Nana Pins Mahama On Lean Data

President Nana Akufo-Addo

President Nana Addo Dankwa Akufo-Addo has submitted that former President John Dramani Mahama’s own data that he generated to the Supreme Court for assessment in the Presidential Election Petition showed clearly that he (Nana Akufo-Addo) was the winner of the December 7, 2020 election as declared by the Electoral Commission (EC).

He said in his final address to the court before judgment tomorrow that the former President’s principal witness, Johnson Asiedu Nketia, agreed with the EC’s counsel, Justin Amenuvor, during cross-examination that he (President Akufo-Addo) was credited with some 6,776,066 representing some 51.263%, while the NDC candidate, the former President, polled 6,265,276, representing some 47.397%.

Relevant Parts

“My lords, apart from the petitioner’s pleadings, which substantially concern matters relating to the declaration of the presidential election of 2020, relevant part of the evidence of Mr. Nketia, petitioner’s first witness in particular, under cross-examination on January 29, 2021 can also, no doubt, be said to underscore the true essence and object of the instant suit, as conceived by petitioner and his witnesses,” the President said through his lawyers led by Akoto Ampaw in the final address to the seven-member panel.


“My lords, this is what transpired between him and lawyer for first respondent which we wish to quote copiously for full effect,” he said.

EC Counsel (Mr. Amenuvor): Now what was the source from which you obtained information to draw up your Exhibit “E” for this honourable court?

Asiedu Nketia (Witness): My lords, Exhibit “E” was based on the first respondent’s own data.

Counsel: But you have gracefully brought it to the attention of the court you want to rely on it. Is that not so?

Witness: Yes, we want to rely on it to the extent that we want to prove a case against the first respondent.

Counsel: In Exhibit “E” there are votes assigned to the petitioner, the second respondent and all the other presidential candidates. Is that not so, that is on the last page of Exhibit “E”.

Witness: By the first respondent, yes.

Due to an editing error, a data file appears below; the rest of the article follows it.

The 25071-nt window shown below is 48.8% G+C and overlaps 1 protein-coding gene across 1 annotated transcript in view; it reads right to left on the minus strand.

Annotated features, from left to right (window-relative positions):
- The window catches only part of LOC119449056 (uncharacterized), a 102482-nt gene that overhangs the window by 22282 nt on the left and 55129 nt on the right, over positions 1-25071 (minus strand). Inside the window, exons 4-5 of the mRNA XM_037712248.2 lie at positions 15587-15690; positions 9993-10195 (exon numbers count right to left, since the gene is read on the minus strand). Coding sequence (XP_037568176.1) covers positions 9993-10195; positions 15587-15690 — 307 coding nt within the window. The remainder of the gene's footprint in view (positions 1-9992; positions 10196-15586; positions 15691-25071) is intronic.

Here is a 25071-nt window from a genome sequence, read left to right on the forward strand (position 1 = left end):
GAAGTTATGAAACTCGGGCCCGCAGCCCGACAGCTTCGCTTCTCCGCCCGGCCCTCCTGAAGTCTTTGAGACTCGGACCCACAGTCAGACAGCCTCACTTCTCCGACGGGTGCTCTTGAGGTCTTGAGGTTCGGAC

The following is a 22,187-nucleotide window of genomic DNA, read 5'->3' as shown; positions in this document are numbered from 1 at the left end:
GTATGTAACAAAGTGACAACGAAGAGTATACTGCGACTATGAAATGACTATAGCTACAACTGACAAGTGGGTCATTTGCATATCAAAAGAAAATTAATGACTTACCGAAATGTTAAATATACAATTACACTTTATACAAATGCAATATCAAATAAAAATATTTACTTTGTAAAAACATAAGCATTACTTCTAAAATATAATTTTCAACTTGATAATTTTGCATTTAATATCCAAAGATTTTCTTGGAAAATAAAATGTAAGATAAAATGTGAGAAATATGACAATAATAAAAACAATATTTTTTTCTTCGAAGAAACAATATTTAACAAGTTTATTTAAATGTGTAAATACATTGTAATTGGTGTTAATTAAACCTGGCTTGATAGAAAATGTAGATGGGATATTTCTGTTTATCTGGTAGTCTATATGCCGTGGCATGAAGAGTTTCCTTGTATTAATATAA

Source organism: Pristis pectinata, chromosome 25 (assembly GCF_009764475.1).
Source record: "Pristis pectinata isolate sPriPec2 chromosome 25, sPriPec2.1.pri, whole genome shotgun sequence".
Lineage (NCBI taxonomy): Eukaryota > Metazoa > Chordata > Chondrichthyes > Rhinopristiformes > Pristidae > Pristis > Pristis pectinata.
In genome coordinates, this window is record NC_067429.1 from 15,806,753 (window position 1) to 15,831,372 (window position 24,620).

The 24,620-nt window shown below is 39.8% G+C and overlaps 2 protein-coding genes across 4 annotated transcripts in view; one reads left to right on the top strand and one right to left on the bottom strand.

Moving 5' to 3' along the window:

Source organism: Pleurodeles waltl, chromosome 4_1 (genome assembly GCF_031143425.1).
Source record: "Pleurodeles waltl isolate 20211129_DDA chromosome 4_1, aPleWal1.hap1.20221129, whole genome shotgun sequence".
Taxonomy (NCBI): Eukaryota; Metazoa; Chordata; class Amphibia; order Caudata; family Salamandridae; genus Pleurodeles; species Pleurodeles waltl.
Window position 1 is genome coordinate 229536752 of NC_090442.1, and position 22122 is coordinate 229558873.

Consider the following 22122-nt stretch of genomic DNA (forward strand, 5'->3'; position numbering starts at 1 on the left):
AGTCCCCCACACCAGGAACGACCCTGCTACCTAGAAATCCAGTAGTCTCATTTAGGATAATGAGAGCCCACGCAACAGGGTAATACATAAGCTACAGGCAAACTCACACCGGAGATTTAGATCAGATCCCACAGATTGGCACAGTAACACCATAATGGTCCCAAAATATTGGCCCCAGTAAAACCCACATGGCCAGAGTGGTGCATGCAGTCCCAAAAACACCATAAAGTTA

Counsel: Now what we have here is 6,776,066 for the second respondent. Is that correct?

Witness: 6,776.066.

Counsel: That is what is on it. Is that correct?

Witness: I don’t know; it is in this statement.

Counsel: Yes?

Witness: Yes.

Counsel: And then also for the petitioner we have 6,265,276. Is that correct?

Witness: According to this document submitted by the first respondent.

Counsel: It is your document that we are looking at please, now look below the figures we have just gone through for second respondent, there is a percentage of 0.512614731. Is that correct?

Witness: That is correct.

Counsel: I am suggesting to you that this works to a percentage of 51.2614.

Witness: A percentage of what?

Counsel: A percentage of the total valid votes also on this sheet.

Witness: It’s 51.263%.

Counsel: That is correct?

Witness: Yes.

Counsel: Now for the petitioner we have 47.397 assigned to him by your sheet. Is that correct?

Witness: 47.397, yes.

Counsel: That is correct, now deduct the number assigned to the petitioner from that assigned to the second respondent and tell this court the difference?

Witness: Which of the numbers; you asked about percentage and you are now asking me …

Counsel: Yes, I have moved from the percentage, 6,776,606 minus 6,265,276. What did you get?

Witness: 510,790.

Counsel: You got 510,790?

Witness: Yes my lords.

Counsel: It is not true that the first respondent padded any votes as you alleged. I am putting it to you?

Witness: My lords, I decline to that assertion.